TAVR with the SAPIEN valve (Edwards Life sciences, Irvine, California, USA) was shown to be superior [2] to medical treatment in the Placement of Aortic Transcatheter Valve (PARTNER) B trial, which found a reduction in mortality through 5 years of follow-up in patients deemed inoperable (93.6% vs. 71.8%; P < 0.0001). Comparable results were obtained in extreme risk patients treated with the Medtronic CoreValve (Medtronic, Minneapolis, Minnesota) transcatheter heart valve.[3] In patients with severe AS at high surgical risk included in the PARTNER 1A cohort, TAVR using the balloon expandable SAPIEN prosthesis showed similar safety and efficacy compared with surgical AVR during long-term follow-up (67.8% vs. 62.4% overall mortality; P = 0.76).[2] On the basis of these data, TAVR was recommended as the therapy of choice for inoperable patients with symptomatic severe AS with a life expectancy longer than 1 year (Class I, B) and an alternative to surgical AVR in patients considered at increased surgical risk (Class IIa, B) in ACC/AHA 2014 guidelines and European guidelines. However, in the 2017 focused update, TAVR was given Class I indication in high-risk patients similar to surgical AVR and those with intermediate risk getting a Class IIA recommendation-based PARTNER II trial, which showed noninferiority of TAVR in intermediate-risk patients.[4] Inoperable patients carry a 50% composite risk of mortality and morbidity, and high-risk patients carry Society of Thoracic Surgery (STS) PROM score of 8–15%. All high- risk and intermediate-risk patients require a heart team to assess the suitability of TAVR [Figure 1].{Figure 1}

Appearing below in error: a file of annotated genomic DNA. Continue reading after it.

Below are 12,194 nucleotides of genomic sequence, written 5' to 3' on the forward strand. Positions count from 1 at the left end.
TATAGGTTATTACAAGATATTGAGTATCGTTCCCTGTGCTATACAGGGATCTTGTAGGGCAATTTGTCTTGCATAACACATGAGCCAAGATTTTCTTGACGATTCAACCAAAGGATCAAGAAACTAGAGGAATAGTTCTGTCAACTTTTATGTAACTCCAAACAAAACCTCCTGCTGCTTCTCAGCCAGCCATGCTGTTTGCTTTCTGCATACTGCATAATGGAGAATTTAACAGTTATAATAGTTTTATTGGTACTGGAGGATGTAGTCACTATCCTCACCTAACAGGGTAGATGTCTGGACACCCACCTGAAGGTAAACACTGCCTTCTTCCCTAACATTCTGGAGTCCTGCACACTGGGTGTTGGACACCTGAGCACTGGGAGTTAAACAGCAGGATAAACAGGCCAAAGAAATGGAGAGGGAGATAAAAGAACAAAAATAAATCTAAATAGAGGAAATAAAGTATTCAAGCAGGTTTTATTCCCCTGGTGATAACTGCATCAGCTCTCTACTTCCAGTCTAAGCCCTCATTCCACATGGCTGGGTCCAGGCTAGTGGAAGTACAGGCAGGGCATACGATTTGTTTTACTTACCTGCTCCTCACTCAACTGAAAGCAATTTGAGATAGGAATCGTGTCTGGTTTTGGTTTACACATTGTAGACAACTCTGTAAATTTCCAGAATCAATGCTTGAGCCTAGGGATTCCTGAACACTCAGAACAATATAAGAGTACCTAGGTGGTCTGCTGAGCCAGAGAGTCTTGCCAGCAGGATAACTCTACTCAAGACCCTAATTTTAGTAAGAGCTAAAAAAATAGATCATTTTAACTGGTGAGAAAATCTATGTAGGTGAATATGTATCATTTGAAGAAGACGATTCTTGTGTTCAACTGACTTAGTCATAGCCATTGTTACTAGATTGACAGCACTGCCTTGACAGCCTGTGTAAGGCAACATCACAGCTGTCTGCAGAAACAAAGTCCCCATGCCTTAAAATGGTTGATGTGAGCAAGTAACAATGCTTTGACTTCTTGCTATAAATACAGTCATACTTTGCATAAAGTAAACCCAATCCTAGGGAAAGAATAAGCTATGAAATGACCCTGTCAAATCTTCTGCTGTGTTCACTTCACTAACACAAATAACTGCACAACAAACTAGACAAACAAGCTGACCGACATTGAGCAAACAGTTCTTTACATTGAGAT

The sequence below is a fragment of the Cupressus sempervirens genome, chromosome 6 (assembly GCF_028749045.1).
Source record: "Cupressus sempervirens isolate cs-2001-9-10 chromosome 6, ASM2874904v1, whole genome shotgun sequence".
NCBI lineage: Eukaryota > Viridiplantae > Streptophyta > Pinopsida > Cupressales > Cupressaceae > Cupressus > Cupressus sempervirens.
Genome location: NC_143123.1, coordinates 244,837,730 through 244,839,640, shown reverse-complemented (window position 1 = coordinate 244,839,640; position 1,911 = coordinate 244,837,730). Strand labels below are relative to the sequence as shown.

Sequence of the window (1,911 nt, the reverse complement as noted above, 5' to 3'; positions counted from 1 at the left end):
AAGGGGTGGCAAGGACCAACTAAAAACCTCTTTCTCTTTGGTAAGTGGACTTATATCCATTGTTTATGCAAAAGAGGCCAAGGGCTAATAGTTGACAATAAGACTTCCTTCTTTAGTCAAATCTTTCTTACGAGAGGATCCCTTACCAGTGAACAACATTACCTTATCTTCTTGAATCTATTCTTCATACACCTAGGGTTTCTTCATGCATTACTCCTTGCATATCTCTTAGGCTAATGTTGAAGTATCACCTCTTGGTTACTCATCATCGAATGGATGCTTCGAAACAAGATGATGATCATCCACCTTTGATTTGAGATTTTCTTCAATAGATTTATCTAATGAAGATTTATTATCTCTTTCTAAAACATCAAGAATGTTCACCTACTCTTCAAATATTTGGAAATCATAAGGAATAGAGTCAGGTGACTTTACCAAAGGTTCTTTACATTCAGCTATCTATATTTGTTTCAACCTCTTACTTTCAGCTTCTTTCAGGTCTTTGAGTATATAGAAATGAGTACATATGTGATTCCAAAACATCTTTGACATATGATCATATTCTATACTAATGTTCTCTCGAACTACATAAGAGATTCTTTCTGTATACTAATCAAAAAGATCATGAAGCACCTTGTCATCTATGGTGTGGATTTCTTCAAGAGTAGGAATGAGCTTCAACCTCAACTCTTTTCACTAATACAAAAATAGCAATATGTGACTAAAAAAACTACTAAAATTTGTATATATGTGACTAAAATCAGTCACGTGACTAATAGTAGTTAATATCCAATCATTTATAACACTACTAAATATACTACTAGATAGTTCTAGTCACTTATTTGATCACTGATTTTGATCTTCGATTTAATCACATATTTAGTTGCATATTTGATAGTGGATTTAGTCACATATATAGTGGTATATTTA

Vascular complications, acute kidney injury, paravalvular leak, and increased requirement of pacemakers remain a major concern for TAVR.[5] Transesophageal echocardiography (TEE) helps in the proper sizing of the prosthesis, for accurate guiding of valve deployment as well as detection and quantification of paravalvular leak. The three major mechanisms of paravalvular leak are suboptimal placement of prosthesis with incomplete sealing of the annulus, incomplete apposition of valve stent frame due to extensive calcification, and undersizing of the prosthesis. Even mild paravalvular leak has a negative impact on survival. In a large data, mild paravalvular leak was reported in 38% of patients and moderate to severe in 9.1% of patients after TAVR.[5] Valve Academic Research Consortium defines mild, moderate, and severe paravalvular leak as <10% between 10% and 29% and >30% as an extent of prosthetic frame circumference.[6] Significant paravalvular leaks in hypertrophic, poorly complaint left ventricle are very poorly tolerated. Aortic root angiography may not be able to differentiate paravalvular with intravalvular regurgitation. TEE is more appropriate for identifying and quantifying paravalvular leak.